<xxx:paramONE>0</xxx:paramONE>
      </xxx:OutputParameters>
   </env:Body>
</env:Envelope>

the corresponding classes (under the package you specified in the marshaller bean: com.yourcompany.model) would be respectively:

@XmlAccessorType(XmlAccessType.FIELD)
@XmlType(name = "", propOrder = { "paramONE" })
@XmlRootElement(name = "InputParameters", namespace = "http://yourcompany.com")
public class InputParameters {

    @XmlElement(required = true, namespace = "http://yourcompany.com")
    private String paramONE;

    public String getParamONE() {
        return paramONE;
    }

    public void setParamONE(String paramONE) {
        this.paramONE = paramONE;
    }

}

and

@XmlAccessorType(XmlAccessType.FIELD)
@XmlType(name = "", propOrder = { "paramONE" })
@XmlRootElement(name = "OutputParameters", namespace = "http://yourcompany.com")
public class OutputParameters {

    @XmlElement(required = true, namespace = "http://yourcompany.com")
    private BigDecimal paramONE;

    public BigDecimal getParamONE() {
        return this.paramONE;
    }

    public void setParamONE(BigDecimal paramONE) {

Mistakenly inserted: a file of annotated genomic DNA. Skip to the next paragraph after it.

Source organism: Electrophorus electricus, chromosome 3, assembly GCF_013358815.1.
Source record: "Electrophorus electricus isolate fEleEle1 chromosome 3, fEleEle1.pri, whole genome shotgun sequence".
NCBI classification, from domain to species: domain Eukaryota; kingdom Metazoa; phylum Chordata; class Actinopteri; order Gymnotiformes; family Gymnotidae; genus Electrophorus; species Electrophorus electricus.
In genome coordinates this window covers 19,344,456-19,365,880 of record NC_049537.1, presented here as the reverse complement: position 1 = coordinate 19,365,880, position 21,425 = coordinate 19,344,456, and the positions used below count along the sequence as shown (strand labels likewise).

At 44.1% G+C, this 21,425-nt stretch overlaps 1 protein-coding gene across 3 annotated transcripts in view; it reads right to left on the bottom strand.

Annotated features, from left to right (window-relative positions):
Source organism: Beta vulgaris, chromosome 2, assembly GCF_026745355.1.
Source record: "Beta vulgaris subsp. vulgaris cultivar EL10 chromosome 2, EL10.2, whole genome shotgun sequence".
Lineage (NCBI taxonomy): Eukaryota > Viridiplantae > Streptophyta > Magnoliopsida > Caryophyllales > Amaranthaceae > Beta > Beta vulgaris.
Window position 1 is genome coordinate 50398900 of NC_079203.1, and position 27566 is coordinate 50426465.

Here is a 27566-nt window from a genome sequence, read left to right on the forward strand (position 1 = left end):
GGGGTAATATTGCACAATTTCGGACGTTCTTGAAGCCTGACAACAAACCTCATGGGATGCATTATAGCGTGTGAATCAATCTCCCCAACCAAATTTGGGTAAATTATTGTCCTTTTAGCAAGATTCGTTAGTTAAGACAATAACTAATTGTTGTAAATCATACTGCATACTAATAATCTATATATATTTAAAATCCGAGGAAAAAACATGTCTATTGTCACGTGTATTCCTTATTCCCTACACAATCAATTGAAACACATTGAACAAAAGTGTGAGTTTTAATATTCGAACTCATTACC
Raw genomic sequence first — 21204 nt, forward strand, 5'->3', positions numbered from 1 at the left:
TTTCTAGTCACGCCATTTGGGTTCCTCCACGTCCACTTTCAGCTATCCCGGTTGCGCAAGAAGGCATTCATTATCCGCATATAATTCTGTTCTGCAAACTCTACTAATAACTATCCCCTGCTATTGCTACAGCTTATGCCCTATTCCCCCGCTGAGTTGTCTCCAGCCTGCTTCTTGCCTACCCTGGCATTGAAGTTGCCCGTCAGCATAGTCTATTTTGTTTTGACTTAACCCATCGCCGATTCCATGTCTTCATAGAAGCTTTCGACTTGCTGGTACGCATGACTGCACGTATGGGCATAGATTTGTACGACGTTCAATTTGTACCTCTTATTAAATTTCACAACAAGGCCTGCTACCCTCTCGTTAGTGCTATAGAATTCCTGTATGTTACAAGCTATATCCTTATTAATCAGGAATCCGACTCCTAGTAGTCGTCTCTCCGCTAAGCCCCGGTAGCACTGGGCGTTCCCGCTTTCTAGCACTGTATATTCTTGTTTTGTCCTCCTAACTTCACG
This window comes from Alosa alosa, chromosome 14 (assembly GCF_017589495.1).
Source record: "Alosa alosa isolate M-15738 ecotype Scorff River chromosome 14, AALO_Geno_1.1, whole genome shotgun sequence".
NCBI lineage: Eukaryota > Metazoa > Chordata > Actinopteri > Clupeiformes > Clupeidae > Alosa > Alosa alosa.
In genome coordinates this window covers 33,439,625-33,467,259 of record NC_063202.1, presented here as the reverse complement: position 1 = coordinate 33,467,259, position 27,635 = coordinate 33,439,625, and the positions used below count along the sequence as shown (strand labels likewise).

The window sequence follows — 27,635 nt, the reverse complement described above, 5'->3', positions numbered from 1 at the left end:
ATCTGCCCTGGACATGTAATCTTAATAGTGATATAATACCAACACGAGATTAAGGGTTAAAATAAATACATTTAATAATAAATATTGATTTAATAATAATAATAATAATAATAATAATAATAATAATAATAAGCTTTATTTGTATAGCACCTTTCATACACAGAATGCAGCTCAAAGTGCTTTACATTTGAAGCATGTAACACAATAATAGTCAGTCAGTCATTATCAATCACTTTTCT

this.paramONE= paramONE;
    }

}

4. Add an Object Factory (under package com.yourcompany.model) to create request/response objects

@XmlRegistry
public class ObjectFactory {

    public ObjectFactory() {
    }

    public InputParameters createYourRequest() {
        return new InputParameters();
    }

    public OutputParameters createYourResponse() {
        return new OutputParameters();
    }

}

5. Create a client to consume the service

Interface:

public interface YourService {

    BigDecimal getValue(String paramOne);

}

Implementation

@Component("yourServiceClient")
public class YourServiceClient implements YourService {

    private static final ObjectFactory WS_CLIENT_FACTORY = new ObjectFactory();

    private WebServiceTemplate webServiceTemplate;

    @Autowired
    public YourServiceClient(WebServiceTemplate webServiceTemplate) {
        this.webServiceTemplate = webServiceTemplate;
    }

    @Override
    public BigDecimal getValue(String paramOne) {
        InputParameters request = WS_CLIENT_FACTORY
                .createYourRequest();
        request.setParamONE(paramOne);

        OutputParameters response = (OutputParameters) webServiceTemplate
                .marshalSendAndReceive(request);

        return response.getParamONE();
    }

}
6
  • I think instead of 'contextPath', please user 'packagesToScan' Commented Mar 25, 2014 at 9:52